Photo: Gordon Court
nests in a hole the adults make in a tree
has a long, barbed tongue and sticky, glue-like saliva, which help it catch insects
lives year-round across much of North America
is the most common woodpecker in eastern North America
Of the 198 species of woodpeckers worldwide, 13 are found in Canada. The smallest and perhaps most familiar species in Canada is the Downy Woodpecker Picoides pubescens. It is also the most common woodpecker in eastern North America.
This woodpecker is black and white with a broad white stripe down the back from the shoulders to the rump. Its wings are checkered in a black and white pattern that shows through on the wings’ undersides, and the breast and flanks are white. The crown of the head is black; the cheeks and neck are adorned with black and white lines. Male and female Downy Woodpeckers are about the same size, weighing from 21 to 28 g. The male has a small scarlet patch, like a red pompom, at the back of the crown.
The Downy Woodpecker looks much like the larger Hairy Woodpecker Picoides villosus, but there are some differences between them. The Downy’s outer tail feathers are barred with black, unlike the Hairy Woodpecker’s, which are all white. The Downy is about 6 cm smaller than the Hairy, measuring only 15 to 18 cm from the tip of its bill to the tip of its tail. And the Downy’s bill is shorter than its head, whereas the Hairy’s bill is as long as or longer than its head length. The Downy’s name refers to the soft white feathers of the white strip on the lower back, which differ from the more hairlike feathers on the Hairy Woodpecker.
Woodpeckers are a family of birds sharing several characteristics that separate them from other avian families. Most of the special features of their anatomy are associated with the ability to dig holes in wood. The straight, chisel-shaped bill is formed of strong bone overlaid with a hard covering and is quite broad at the nostrils in order to spread the force of pecking. A covering of feathers over the nostrils keeps out pieces of wood and wood powder. The pelvic bones are wide, allowing for attachment of muscles strong enough to move and hold the tail, which is important for climbing.
Another special anatomical trait of woodpeckers is the long, barbed tongue that searches crevices and cracks for food. The salivary glands produce a sticky, glue-like substance that coats the tongue and, along with the barbs, makes the tongue an efficient device for capturing insects.
Signs and sounds
As early as February or March a Downy Woodpecker pair indicate that they are occupying their nesting site by flying around it and by drumming short, fast tattoos with their bills on dry twigs or other resonant objects scattered about the territory. The drumming serves as a means of communication between the members of the pair as well. Downys also have a variety of calls. They utter a tick, tchick, tcherrick, and both the male and the female add a sharp whinnying call during the nesting season.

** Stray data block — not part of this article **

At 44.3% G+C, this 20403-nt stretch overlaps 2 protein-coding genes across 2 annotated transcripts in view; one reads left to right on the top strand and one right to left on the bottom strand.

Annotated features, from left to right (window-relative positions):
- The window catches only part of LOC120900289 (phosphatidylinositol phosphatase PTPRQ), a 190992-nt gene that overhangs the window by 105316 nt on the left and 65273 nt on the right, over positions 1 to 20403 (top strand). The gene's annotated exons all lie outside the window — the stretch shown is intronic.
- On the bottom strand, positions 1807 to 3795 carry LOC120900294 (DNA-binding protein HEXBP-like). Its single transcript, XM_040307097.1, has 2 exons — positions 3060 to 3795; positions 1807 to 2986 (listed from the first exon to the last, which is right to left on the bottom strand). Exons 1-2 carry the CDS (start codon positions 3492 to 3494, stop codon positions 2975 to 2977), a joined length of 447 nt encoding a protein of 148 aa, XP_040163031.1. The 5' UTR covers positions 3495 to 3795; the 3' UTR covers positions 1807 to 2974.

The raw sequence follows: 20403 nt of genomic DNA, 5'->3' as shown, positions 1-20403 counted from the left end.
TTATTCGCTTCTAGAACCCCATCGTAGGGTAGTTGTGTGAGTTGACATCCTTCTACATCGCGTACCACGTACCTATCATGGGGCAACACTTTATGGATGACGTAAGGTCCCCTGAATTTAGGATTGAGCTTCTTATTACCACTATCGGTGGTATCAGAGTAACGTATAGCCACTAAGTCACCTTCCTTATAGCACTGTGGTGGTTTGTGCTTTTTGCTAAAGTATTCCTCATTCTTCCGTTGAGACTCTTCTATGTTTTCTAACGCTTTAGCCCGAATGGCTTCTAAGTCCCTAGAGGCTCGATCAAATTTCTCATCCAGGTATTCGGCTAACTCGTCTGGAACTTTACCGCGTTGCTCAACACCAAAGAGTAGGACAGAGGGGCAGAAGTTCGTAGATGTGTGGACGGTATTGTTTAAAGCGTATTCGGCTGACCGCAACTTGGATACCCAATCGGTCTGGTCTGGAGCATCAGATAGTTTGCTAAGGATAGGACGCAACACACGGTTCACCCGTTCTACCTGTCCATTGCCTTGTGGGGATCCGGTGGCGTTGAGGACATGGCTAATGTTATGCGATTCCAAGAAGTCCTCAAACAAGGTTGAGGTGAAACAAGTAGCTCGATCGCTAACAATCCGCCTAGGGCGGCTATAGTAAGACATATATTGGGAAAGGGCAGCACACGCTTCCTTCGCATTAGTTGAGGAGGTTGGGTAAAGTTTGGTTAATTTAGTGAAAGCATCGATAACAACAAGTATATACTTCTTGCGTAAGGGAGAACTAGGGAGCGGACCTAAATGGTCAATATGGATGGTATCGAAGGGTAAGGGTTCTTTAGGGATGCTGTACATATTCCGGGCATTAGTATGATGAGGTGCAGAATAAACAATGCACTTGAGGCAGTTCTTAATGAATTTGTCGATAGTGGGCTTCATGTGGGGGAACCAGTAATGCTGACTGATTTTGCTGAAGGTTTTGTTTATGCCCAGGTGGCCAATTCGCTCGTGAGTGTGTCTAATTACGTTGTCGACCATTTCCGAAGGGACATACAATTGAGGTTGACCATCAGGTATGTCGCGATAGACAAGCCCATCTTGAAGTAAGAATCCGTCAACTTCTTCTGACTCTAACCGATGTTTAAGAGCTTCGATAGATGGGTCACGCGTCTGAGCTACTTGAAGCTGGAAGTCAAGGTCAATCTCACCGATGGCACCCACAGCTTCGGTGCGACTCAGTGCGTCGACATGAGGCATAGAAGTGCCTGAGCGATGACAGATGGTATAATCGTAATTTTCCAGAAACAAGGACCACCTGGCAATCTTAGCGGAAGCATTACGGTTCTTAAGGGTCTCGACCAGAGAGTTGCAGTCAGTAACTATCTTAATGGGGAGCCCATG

Hatchlings give a low, rhythmic pip note, which seems to indicate contentment. When a parent enters the nest cavity, the nestlings utter a rasping begging call, which becomes stronger and longer as the chicks mature.
Woodpeckers live where trees grow. The Downy Woodpecker is at home in a variety of wooded areas across its range, in the northern mixed forests and in the deciduous forests farther south, in woodlots and parklands, in orchards, and even in city parks and neighbourhoods. It prefers places where broad-leaved trees, such as poplars, birches, and ashes, let in the light among the evergreens. Forest edges and areas around openings in the denser forests are also favoured places. In the western part of its range, the Downy Woodpecker can be found in alder and willow growth. The Downy shares these habitats with other kinds of woodpeckers, but there are differences in their selection of nest sites and in their choice of food. Each species thus occupies its own niche in the environment.
Like most woodpeckers, the Downy is a climber. Its short legs and two toes pointing forwards and two backwards on each foot give the bird an excellent grip for climbing. It climbs by propping its stiff, sharply pointed tail feathers against the support while shifting its leghold. With its body close to the trunk or branch and its head bobbing, the bird "hitches" upwards, backs down spiralling, and nimbly darts sideways at incredible speed.
As the smallest North American woodpecker, the Downy can drill cavities in dead trees or limbs that measure as little as 10 cm around. This means that it can live in a wider range of habitat than can larger woodpeckers, which require bigger trees in which to create their nests.
Distribution of the Downy Woodpecker
The Downy Woodpecker is found over the greater part of the North American continent, from the states bordering the Gulf of Mexico northwards. In Canada in the northernmost part of its range, it is found from the island of Newfoundland across to James Bay, the northern Prairie Provinces, the southern Mackenzie District of the Northwest Territories, northern British Columbia, and Yukon. Downy Woodpeckers in the northern parts of the range migrate southward in the winter, but these migrations, which depend on the available food supplies, are somewhat irregular.
In the spring and summer the Downy Woodpecker feeds on flying and hidden insect life, as it becomes available. After the young hatch, the need to select food suitable for the nestlings at various stages of growth and gradually to increase the speed of the feedings compels the Downy Woodpecker to seek larger and more easily caught prey, such as caterpillars, mayflies, and moths. The Downy also eats small wild fruits in season.